Bank Regulation, CEO Compensation, and Boards

January 19, 2020

Bank Regulation, CEO Compensation, and Boards
Julian Kolm, Christian Laux, Gyöngyi Lóránth
Review of Finance, Volume 21, Issue 5, August 2017, Pages 1901–1932, https://doi.org/10.1093/rof/rfw046

Bank compensation regulation is a new tool that was introduced after the financial crisis of 2008-2009. The most prominent example of such regulation is a part of the EU’s 4 th capital requirements directive (CRD IV) which requires the deferral of compensation and restricts incentive compensation for bank managers, including CEOs. This type of bank regulation intervenes in banks’ internal corporate governance and attempts to constrain bank risk taking through managerial incentives. Such regulation is very effective if the board delegates the choice of strategy to the CEO, and much of the regulatory debate seems to implicitly assume a setting of delegation where CEO’s make independent and final decisions.

We study limits of compensation regulation that arise from corporate governance structures in which CEO compensation is not the only instrument shareholders use to control actions of bank managers. Specifically, we consider an active board that monitors and intervenes in the CEO’s strategy choice in accordance with shareholders’ preferences.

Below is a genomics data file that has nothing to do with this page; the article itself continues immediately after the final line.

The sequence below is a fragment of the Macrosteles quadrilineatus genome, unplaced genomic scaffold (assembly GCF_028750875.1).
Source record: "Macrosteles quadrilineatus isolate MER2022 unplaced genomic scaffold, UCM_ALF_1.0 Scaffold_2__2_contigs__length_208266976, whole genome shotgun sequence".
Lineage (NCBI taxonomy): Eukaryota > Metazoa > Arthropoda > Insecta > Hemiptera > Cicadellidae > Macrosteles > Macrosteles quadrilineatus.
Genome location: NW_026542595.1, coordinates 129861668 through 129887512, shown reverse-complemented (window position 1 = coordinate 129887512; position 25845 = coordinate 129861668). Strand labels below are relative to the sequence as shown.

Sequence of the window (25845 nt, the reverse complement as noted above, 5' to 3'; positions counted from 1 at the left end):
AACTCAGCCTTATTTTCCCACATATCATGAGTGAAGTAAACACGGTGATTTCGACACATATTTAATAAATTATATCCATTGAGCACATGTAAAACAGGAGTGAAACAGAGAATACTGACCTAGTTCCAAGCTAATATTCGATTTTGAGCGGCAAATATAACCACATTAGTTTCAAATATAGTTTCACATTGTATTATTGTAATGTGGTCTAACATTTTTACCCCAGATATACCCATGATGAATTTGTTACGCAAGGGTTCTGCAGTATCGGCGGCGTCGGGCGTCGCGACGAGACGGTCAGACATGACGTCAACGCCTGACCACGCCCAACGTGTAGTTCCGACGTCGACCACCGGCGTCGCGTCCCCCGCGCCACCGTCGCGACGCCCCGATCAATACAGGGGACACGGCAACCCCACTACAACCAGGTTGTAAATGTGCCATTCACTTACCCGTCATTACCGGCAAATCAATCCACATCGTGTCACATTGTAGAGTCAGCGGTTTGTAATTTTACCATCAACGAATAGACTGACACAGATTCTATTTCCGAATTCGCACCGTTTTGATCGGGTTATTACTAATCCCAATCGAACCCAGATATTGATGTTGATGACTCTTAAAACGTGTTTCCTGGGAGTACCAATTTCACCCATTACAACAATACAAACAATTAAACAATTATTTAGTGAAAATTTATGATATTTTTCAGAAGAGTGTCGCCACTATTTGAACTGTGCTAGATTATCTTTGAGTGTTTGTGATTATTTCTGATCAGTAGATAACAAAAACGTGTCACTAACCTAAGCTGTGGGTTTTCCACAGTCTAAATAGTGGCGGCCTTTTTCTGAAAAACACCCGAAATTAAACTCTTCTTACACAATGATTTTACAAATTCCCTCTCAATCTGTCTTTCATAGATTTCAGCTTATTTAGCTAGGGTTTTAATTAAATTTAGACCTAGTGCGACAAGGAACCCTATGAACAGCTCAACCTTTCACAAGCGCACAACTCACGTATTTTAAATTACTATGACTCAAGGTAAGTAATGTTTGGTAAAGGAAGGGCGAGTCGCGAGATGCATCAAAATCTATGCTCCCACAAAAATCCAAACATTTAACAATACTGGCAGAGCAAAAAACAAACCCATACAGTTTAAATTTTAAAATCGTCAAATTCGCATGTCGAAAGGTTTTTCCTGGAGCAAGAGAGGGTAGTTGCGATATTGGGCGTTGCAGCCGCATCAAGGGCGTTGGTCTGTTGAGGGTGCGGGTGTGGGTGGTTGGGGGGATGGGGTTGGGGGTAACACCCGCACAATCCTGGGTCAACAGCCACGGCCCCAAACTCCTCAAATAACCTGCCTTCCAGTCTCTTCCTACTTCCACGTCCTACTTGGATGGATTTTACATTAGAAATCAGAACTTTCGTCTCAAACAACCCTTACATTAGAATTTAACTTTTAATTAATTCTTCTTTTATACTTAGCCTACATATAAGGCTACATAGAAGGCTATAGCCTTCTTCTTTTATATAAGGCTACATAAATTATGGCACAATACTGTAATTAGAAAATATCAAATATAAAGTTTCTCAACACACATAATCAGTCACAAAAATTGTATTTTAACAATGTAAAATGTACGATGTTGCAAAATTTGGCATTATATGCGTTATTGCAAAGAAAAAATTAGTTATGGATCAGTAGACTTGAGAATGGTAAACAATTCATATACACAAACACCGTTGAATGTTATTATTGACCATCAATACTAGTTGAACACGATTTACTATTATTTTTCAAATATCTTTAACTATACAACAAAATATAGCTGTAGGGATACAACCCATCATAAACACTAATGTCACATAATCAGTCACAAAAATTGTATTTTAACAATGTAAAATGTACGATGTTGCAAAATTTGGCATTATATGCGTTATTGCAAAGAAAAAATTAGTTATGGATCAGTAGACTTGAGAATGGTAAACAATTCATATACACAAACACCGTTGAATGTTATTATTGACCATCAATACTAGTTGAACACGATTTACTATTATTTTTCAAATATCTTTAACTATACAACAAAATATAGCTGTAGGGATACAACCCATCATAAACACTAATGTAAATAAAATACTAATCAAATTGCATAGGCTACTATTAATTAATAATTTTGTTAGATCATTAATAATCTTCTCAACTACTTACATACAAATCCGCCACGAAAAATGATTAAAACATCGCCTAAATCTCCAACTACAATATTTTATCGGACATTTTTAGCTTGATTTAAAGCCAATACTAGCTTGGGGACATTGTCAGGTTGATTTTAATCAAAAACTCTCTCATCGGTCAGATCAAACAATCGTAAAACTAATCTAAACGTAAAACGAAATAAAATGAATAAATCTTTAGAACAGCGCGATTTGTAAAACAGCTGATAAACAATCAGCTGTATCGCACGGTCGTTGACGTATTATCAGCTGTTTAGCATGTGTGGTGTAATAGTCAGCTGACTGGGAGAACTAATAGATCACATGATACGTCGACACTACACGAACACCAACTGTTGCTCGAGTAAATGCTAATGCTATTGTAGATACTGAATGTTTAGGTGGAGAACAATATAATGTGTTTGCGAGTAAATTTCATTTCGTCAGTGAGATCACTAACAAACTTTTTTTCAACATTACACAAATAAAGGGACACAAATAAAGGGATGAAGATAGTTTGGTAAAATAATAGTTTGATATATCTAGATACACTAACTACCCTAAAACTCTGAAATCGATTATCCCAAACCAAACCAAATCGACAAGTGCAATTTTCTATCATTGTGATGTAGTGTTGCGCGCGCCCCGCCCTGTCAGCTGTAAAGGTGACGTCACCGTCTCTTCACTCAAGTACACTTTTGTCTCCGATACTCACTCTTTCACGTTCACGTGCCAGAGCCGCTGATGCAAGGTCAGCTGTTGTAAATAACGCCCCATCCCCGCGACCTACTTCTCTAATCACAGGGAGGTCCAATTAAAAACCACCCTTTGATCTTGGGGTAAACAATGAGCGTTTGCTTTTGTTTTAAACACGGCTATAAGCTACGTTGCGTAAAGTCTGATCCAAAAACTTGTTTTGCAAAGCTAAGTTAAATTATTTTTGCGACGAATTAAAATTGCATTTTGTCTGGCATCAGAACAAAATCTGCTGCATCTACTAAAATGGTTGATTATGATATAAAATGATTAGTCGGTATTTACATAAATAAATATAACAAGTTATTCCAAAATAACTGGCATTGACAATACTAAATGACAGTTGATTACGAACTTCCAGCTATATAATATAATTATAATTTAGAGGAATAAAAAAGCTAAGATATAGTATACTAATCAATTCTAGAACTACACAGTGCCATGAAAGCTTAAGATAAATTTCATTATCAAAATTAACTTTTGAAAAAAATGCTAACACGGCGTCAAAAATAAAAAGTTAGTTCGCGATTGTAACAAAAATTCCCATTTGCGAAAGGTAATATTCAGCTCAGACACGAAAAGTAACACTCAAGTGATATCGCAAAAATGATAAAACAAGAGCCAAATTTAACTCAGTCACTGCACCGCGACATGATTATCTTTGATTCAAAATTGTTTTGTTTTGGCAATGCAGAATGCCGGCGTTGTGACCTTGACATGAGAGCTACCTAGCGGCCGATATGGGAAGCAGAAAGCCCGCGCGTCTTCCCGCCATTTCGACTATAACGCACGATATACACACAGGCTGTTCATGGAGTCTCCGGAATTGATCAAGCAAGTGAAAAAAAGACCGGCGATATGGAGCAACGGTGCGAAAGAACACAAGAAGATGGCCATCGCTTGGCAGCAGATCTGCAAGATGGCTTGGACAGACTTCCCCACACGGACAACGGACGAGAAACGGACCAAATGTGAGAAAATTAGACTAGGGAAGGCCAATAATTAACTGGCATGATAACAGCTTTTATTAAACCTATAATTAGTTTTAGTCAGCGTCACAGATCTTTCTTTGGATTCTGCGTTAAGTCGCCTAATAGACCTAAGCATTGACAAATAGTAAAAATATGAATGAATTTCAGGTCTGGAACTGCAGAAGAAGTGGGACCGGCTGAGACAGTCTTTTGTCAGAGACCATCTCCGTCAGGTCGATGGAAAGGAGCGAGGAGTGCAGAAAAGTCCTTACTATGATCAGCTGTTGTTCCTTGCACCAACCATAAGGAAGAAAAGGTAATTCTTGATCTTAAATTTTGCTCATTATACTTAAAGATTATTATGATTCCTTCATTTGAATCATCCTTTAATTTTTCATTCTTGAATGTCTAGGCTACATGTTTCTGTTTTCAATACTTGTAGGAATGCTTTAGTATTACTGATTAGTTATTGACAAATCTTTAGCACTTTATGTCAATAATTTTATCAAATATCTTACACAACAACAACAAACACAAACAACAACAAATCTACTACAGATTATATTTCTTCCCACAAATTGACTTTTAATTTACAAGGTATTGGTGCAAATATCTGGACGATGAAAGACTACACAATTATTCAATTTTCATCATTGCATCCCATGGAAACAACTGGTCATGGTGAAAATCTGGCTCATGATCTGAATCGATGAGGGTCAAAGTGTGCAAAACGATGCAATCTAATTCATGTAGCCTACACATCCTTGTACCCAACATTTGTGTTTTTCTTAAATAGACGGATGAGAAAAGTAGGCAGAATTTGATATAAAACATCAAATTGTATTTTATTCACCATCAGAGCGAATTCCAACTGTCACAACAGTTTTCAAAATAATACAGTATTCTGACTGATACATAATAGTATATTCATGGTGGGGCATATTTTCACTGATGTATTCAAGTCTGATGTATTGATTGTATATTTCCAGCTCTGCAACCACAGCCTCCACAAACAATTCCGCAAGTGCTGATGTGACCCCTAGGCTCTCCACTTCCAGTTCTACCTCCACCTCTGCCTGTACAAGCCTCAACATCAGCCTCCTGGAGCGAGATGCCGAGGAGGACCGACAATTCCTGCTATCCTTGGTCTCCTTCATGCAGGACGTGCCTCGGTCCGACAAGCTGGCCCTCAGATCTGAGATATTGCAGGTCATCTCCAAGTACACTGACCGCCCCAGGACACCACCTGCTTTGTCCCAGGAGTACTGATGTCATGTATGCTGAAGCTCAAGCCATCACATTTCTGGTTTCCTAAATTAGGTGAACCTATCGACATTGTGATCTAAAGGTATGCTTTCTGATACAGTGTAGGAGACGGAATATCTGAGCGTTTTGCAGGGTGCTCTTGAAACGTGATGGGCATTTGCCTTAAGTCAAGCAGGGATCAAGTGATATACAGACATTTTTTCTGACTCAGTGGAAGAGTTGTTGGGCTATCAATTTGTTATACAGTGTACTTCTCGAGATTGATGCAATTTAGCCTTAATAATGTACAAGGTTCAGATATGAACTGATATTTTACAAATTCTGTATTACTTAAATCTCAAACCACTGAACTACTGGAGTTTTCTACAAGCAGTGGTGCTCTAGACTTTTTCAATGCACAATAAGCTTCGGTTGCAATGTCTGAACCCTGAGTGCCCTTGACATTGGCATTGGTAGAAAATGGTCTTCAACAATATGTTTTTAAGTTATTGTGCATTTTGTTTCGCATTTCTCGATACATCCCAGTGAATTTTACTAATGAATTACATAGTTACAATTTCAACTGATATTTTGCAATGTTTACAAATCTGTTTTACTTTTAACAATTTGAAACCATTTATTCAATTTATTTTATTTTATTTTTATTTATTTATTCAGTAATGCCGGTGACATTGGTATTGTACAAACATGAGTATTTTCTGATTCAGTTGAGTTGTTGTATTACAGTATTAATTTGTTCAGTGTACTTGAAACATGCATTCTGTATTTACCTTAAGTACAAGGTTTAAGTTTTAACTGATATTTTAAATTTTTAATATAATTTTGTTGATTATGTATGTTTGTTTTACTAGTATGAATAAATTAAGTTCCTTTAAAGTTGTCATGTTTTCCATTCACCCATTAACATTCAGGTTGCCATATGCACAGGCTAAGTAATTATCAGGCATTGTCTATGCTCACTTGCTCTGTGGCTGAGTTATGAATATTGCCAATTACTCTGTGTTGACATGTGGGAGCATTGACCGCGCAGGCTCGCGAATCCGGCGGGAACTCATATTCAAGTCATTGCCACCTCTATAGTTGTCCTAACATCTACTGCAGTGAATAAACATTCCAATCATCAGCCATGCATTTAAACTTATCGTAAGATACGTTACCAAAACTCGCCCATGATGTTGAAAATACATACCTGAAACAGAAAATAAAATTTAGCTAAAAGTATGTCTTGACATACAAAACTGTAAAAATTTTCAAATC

Compensation regulation reduces CEOs incentives to pursue strategies that increase risk and increases their incentives to pursue strategies that decreases risk. To the extent that an active board relies on the CEO to propose strategies to increase risk, compensation regulation reduces the bank’s adoption of new risk strategies. However, an active board can veto strategies to reduce risk and thus CEO compensation regulation does not increase the bank’s adoption of risk reduction strategies.

A lack of risk reduction strategies can be particularly important when a crisis unfolds. For example, while CEO compensation can provide the CEO with incentives to sell troubled assets at the start of a crisis, an active board may not approve such a sales.

Analyzing the role of active boards is important, as regulators demand a stronger involvement of boards. Moreover, compensation regulation increases shareholders’ incentives to implement an active board, while it reduces the effectiveness of compensation regulation. In the presence of active boards, it is optimal to combine compensation regulation with capital regulation that directly addresses shareholders’ risk-shifting incentives.

Our paper provides an important contribution to the regulatory debate on the interaction of different regulatory tools by showing why and how regulators optimally combine compensation and capital regulation.